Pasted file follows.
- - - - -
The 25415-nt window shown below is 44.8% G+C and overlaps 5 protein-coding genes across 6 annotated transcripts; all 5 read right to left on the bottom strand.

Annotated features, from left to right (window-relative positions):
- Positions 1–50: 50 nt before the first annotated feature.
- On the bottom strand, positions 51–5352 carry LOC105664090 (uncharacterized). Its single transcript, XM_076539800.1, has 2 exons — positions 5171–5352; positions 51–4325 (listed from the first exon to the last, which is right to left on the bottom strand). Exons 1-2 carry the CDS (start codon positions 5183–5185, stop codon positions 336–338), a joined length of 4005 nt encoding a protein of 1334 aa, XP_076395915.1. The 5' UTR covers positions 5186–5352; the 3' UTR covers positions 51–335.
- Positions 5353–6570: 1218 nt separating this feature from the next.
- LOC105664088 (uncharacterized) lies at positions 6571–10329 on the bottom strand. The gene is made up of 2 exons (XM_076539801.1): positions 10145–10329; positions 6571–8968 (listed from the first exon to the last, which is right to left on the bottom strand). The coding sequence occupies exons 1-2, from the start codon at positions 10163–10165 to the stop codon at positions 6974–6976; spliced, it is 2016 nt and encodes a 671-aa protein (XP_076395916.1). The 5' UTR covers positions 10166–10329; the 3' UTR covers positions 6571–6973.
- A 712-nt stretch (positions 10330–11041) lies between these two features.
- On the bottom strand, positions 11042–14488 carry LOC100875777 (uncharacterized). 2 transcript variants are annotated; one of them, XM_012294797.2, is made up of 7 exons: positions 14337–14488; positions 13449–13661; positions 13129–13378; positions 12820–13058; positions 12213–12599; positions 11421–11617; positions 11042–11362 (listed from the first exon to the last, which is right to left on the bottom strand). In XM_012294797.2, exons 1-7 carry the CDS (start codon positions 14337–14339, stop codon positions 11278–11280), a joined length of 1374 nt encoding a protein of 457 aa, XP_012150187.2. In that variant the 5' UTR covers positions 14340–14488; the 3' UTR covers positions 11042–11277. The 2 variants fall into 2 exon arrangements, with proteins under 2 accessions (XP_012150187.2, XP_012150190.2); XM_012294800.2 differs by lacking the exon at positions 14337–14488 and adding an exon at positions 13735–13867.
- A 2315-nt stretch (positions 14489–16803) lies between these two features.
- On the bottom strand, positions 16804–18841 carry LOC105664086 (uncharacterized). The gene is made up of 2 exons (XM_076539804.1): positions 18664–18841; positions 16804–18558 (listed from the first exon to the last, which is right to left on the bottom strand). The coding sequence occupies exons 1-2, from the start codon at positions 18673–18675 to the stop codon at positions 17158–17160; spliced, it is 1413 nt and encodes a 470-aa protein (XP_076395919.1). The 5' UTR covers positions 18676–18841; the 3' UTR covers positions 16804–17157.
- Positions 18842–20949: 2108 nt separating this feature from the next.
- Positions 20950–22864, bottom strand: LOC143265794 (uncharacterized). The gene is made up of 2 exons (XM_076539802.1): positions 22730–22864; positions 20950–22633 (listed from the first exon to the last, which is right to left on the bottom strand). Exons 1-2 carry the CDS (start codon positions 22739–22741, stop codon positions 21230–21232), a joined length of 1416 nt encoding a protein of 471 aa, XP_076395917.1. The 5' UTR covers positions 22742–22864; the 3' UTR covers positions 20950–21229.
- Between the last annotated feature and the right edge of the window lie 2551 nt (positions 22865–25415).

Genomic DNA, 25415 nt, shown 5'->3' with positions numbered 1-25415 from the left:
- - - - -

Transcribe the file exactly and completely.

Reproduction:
The 25415-nt window shown below is 44.8% G+C and overlaps 5 protein-coding genes across 6 annotated transcripts; all 5 read right to left on the bottom strand.

Annotated features, from left to right (window-relative positions):
- Positions 1–50: 50 nt before the first annotated feature.
- On the bottom strand, positions 51–5352 carry LOC105664090 (uncharacterized). Its single transcript, XM_076539800.1, has 2 exons — positions 5171–5352; positions 51–4325 (listed from the first exon to the last, which is right to left on the bottom strand). Exons 1-2 carry the CDS (start codon positions 5183–5185, stop codon positions 336–338), a joined length of 4005 nt encoding a protein of 1334 aa, XP_076395915.1. The 5' UTR covers positions 5186–5352; the 3' UTR covers positions 51–335.
- Positions 5353–6570: 1218 nt separating this feature from the next.
- LOC105664088 (uncharacterized) lies at positions 6571–10329 on the bottom strand. The gene is made up of 2 exons (XM_076539801.1): positions 10145–10329; positions 6571–8968 (listed from the first exon to the last, which is right to left on the bottom strand). The coding sequence occupies exons 1-2, from the start codon at positions 10163–10165 to the stop codon at positions 6974–6976; spliced, it is 2016 nt and encodes a 671-aa protein (XP_076395916.1). The 5' UTR covers positions 10166–10329; the 3' UTR covers positions 6571–6973.
- A 712-nt stretch (positions 10330–11041) lies between these two features.
- On the bottom strand, positions 11042–14488 carry LOC100875777 (uncharacterized). 2 transcript variants are annotated; one of them, XM_012294797.2, is made up of 7 exons: positions 14337–14488; positions 13449–13661; positions 13129–13378; positions 12820–13058; positions 12213–12599; positions 11421–11617; positions 11042–11362 (listed from the first exon to the last, which is right to left on the bottom strand). In XM_012294797.2, exons 1-7 carry the CDS (start codon positions 14337–14339, stop codon positions 11278–11280), a joined length of 1374 nt encoding a protein of 457 aa, XP_012150187.2. In that variant the 5' UTR covers positions 14340–14488; the 3' UTR covers positions 11042–11277. The 2 variants fall into 2 exon arrangements, with proteins under 2 accessions (XP_012150187.2, XP_012150190.2); XM_012294800.2 differs by lacking the exon at positions 14337–14488 and adding an exon at positions 13735–13867.
- A 2315-nt stretch (positions 14489–16803) lies between these two features.
- On the bottom strand, positions 16804–18841 carry LOC105664086 (uncharacterized). The gene is made up of 2 exons (XM_076539804.1): positions 18664–18841; positions 16804–18558 (listed from the first exon to the last, which is right to left on the bottom strand). The coding sequence occupies exons 1-2, from the start codon at positions 18673–18675 to the stop codon at positions 17158–17160; spliced, it is 1413 nt and encodes a 470-aa protein (XP_076395919.1). The 5' UTR covers positions 18676–18841; the 3' UTR covers positions 16804–17157.
- Positions 18842–20949: 2108 nt separating this feature from the next.
- Positions 20950–22864, bottom strand: LOC143265794 (uncharacterized). The gene is made up of 2 exons (XM_076539802.1): positions 22730–22864; positions 20950–22633 (listed from the first exon to the last, which is right to left on the bottom strand). Exons 1-2 carry the CDS (start codon positions 22739–22741, stop codon positions 21230–21232), a joined length of 1416 nt encoding a protein of 471 aa, XP_076395917.1. The 5' UTR covers positions 22742–22864; the 3' UTR covers positions 20950–21229.
- Between the last annotated feature and the right edge of the window lie 2551 nt (positions 22865–25415).

Genomic DNA, 25415 nt, shown 5'->3' with positions numbered 1-25415 from the left: